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Acute back pain and return to work

Workers with acute low back pain may be reluctant to return to return to work because they are afraid of pain and the perception of pain becomes exaggerated. Fear of pain can actually become more disabling than pain itself.

A recent study in the February 2008 Physical Therapy Journal, “Effects of Education on Return-to-Work Status for People With Fear-Avoidance Beliefs and Acute Low Back Pain” examined two groups of workers who were unable to return to work following a work-related episode of low back pain and who exhibited fear-avoidance beliefs. Both groups received conventional physical therapy intervention. One group also was given education and counseling on pain management tactics and the value of physical activity and exercise.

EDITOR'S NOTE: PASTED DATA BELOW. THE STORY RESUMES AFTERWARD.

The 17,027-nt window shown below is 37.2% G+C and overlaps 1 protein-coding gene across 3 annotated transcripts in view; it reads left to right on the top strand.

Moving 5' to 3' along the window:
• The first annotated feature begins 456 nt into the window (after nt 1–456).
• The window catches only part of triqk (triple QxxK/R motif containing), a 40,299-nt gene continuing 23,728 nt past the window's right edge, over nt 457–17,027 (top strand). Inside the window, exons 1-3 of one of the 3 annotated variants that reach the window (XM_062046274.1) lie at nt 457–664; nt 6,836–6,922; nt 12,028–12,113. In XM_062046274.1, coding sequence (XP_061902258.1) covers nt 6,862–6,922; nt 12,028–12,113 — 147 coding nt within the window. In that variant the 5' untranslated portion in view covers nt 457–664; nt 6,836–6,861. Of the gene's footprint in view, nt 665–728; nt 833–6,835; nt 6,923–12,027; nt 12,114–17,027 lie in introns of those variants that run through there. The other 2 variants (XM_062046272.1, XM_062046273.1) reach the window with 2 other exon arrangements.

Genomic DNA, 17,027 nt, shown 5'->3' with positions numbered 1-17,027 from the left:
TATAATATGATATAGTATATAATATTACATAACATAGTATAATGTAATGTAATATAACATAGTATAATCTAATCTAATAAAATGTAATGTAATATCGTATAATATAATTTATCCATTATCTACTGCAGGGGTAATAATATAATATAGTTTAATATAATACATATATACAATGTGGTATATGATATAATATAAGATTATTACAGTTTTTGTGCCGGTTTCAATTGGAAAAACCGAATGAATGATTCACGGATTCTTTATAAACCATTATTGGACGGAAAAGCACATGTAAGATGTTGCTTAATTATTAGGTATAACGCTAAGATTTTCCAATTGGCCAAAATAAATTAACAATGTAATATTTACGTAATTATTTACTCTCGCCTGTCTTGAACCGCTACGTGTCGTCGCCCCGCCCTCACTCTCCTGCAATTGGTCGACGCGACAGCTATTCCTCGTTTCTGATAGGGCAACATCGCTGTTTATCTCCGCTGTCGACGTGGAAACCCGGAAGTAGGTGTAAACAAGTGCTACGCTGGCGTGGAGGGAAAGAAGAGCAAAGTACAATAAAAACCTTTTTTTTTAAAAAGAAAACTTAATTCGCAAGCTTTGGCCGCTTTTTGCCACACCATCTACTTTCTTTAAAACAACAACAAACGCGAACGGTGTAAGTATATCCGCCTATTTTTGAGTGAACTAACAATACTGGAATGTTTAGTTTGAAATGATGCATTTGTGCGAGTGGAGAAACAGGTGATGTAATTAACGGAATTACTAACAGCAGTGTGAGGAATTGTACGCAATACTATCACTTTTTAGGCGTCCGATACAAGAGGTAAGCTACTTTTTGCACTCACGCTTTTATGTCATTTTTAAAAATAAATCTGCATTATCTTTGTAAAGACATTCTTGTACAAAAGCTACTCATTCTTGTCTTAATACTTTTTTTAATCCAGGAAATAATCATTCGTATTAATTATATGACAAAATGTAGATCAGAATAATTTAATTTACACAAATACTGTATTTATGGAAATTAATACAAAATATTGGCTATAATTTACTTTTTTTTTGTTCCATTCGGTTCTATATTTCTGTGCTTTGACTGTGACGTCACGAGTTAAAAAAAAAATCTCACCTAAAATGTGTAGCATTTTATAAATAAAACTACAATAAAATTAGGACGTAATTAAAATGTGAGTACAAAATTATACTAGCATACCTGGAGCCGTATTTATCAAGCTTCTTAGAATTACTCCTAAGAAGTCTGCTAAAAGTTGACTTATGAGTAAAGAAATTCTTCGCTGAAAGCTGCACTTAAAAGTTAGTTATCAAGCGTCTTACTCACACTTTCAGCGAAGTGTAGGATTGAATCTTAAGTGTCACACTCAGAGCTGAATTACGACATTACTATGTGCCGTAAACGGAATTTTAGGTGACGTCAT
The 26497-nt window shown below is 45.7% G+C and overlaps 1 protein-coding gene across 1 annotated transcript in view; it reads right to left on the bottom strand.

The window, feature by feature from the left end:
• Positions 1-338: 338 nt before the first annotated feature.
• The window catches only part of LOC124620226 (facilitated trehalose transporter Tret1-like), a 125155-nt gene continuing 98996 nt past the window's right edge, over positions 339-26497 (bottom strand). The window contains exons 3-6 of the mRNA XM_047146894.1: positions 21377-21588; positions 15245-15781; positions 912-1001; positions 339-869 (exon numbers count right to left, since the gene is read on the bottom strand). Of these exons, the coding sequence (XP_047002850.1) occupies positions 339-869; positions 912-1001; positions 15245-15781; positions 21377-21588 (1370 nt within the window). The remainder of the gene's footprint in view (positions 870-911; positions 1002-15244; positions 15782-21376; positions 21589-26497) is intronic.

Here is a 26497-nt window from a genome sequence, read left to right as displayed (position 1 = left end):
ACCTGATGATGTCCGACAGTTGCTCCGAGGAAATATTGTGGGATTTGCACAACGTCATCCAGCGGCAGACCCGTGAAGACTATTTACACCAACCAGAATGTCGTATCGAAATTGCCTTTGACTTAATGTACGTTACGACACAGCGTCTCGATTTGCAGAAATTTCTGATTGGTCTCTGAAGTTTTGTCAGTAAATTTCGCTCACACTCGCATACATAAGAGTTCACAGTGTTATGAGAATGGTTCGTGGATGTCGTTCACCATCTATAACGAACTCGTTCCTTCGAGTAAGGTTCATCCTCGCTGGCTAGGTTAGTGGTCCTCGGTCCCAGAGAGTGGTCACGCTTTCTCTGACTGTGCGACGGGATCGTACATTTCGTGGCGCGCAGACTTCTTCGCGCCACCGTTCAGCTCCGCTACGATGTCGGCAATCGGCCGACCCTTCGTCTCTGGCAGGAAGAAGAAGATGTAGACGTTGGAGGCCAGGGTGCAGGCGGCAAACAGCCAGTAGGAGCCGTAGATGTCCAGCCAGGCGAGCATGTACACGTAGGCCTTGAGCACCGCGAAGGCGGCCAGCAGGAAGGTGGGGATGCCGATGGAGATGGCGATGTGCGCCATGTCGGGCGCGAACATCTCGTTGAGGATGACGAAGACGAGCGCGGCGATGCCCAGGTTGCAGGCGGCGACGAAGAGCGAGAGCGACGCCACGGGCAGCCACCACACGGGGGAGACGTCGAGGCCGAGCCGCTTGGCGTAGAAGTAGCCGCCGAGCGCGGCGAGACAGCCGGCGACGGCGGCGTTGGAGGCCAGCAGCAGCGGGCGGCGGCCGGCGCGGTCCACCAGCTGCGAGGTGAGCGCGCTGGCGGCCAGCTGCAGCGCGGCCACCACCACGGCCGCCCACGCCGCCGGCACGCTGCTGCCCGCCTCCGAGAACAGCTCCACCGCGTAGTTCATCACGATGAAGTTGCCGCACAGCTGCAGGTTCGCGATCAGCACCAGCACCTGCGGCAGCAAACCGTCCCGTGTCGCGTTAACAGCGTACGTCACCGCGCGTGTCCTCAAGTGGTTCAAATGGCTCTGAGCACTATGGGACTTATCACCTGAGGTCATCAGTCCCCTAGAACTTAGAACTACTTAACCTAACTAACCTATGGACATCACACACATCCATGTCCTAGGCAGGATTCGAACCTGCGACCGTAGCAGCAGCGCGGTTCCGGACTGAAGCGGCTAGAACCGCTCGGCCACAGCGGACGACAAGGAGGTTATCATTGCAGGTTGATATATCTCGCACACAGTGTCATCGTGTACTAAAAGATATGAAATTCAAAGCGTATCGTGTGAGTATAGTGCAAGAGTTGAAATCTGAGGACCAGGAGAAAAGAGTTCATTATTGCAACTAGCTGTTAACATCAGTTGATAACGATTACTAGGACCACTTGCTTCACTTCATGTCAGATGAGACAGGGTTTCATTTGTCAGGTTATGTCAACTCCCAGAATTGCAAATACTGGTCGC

The effectiveness of the education and counseling was measured by the number of days it took people to return to work without restrictions. All participants in the education group returned to regular work duties within 45 days, whereas one-third of the other group were still off work at 45 days. The study concludes, “Education and counseling regarding pain management, physical activity, and exercise can reduce the number of days off work in people with fear-avoidance beliefs and acute low back pain.”